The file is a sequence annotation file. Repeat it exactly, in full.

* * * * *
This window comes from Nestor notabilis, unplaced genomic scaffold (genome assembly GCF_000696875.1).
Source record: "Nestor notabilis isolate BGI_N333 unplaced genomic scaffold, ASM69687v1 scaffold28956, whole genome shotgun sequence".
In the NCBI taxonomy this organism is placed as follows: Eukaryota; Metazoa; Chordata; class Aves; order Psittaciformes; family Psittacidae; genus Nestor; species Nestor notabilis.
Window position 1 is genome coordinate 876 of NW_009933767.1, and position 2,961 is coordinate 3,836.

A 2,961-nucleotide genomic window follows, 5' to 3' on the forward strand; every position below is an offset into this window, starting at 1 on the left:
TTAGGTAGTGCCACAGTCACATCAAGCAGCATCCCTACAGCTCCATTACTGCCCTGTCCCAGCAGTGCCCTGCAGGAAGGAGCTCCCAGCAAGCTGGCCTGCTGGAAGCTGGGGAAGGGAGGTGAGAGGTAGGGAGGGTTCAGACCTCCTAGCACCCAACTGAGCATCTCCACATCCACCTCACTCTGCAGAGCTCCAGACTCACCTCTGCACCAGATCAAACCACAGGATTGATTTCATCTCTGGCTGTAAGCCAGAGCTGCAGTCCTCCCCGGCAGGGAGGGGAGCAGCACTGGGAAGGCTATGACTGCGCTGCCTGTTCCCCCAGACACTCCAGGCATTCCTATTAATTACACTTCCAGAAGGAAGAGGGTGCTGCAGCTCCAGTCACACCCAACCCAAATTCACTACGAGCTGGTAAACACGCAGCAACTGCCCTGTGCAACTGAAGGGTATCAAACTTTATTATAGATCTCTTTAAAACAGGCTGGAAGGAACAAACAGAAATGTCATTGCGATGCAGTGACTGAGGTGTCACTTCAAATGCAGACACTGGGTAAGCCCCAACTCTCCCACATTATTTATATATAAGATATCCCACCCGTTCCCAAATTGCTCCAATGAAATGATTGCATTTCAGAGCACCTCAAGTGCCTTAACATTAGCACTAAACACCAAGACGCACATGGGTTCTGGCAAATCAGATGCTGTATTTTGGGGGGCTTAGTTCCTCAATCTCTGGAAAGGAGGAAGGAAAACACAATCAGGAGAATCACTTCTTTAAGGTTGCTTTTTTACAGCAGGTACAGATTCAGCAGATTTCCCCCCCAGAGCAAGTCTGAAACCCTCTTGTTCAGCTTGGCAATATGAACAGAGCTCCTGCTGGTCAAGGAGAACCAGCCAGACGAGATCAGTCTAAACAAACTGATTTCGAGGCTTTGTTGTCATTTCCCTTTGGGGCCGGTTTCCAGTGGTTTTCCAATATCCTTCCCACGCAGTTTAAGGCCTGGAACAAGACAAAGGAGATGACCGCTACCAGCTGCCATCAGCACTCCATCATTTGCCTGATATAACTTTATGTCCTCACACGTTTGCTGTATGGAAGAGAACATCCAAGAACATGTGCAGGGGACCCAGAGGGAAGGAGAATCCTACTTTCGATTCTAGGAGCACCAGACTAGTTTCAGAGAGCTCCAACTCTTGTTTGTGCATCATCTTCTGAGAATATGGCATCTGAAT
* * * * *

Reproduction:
This window comes from Nestor notabilis, unplaced genomic scaffold (genome assembly GCF_000696875.1).
Source record: "Nestor notabilis isolate BGI_N333 unplaced genomic scaffold, ASM69687v1 scaffold28956, whole genome shotgun sequence".
In the NCBI taxonomy this organism is placed as follows: Eukaryota; Metazoa; Chordata; class Aves; order Psittaciformes; family Psittacidae; genus Nestor; species Nestor notabilis.
Window position 1 is genome coordinate 876 of NW_009933767.1, and position 2,961 is coordinate 3,836.

A 2,961-nucleotide genomic window follows, 5' to 3' on the forward strand; every position below is an offset into this window, starting at 1 on the left:
TTAGGTAGTGCCACAGTCACATCAAGCAGCATCCCTACAGCTCCATTACTGCCCTGTCCCAGCAGTGCCCTGCAGGAAGGAGCTCCCAGCAAGCTGGCCTGCTGGAAGCTGGGGAAGGGAGGTGAGAGGTAGGGAGGGTTCAGACCTCCTAGCACCCAACTGAGCATCTCCACATCCACCTCACTCTGCAGAGCTCCAGACTCACCTCTGCACCAGATCAAACCACAGGATTGATTTCATCTCTGGCTGTAAGCCAGAGCTGCAGTCCTCCCCGGCAGGGAGGGGAGCAGCACTGGGAAGGCTATGACTGCGCTGCCTGTTCCCCCAGACACTCCAGGCATTCCTATTAATTACACTTCCAGAAGGAAGAGGGTGCTGCAGCTCCAGTCACACCCAACCCAAATTCACTACGAGCTGGTAAACACGCAGCAACTGCCCTGTGCAACTGAAGGGTATCAAACTTTATTATAGATCTCTTTAAAACAGGCTGGAAGGAACAAACAGAAATGTCATTGCGATGCAGTGACTGAGGTGTCACTTCAAATGCAGACACTGGGTAAGCCCCAACTCTCCCACATTATTTATATATAAGATATCCCACCCGTTCCCAAATTGCTCCAATGAAATGATTGCATTTCAGAGCACCTCAAGTGCCTTAACATTAGCACTAAACACCAAGACGCACATGGGTTCTGGCAAATCAGATGCTGTATTTTGGGGGGCTTAGTTCCTCAATCTCTGGAAAGGAGGAAGGAAAACACAATCAGGAGAATCACTTCTTTAAGGTTGCTTTTTTACAGCAGGTACAGATTCAGCAGATTTCCCCCCCAGAGCAAGTCTGAAACCCTCTTGTTCAGCTTGGCAATATGAACAGAGCTCCTGCTGGTCAAGGAGAACCAGCCAGACGAGATCAGTCTAAACAAACTGATTTCGAGGCTTTGTTGTCATTTCCCTTTGGGGCCGGTTTCCAGTGGTTTTCCAATATCCTTCCCACGCAGTTTAAGGCCTGGAACAAGACAAAGGAGATGACCGCTACCAGCTGCCATCAGCACTCCATCATTTGCCTGATATAACTTTATGTCCTCACACGTTTGCTGTATGGAAGAGAACATCCAAGAACATGTGCAGGGGACCCAGAGGGAAGGAGAATCCTACTTTCGATTCTAGGAGCACCAGACTAGTTTCAGAGAGCTCCAACTCTTGTTTGTGCATCATCTTCTGAGAATATGGCATCTGAAT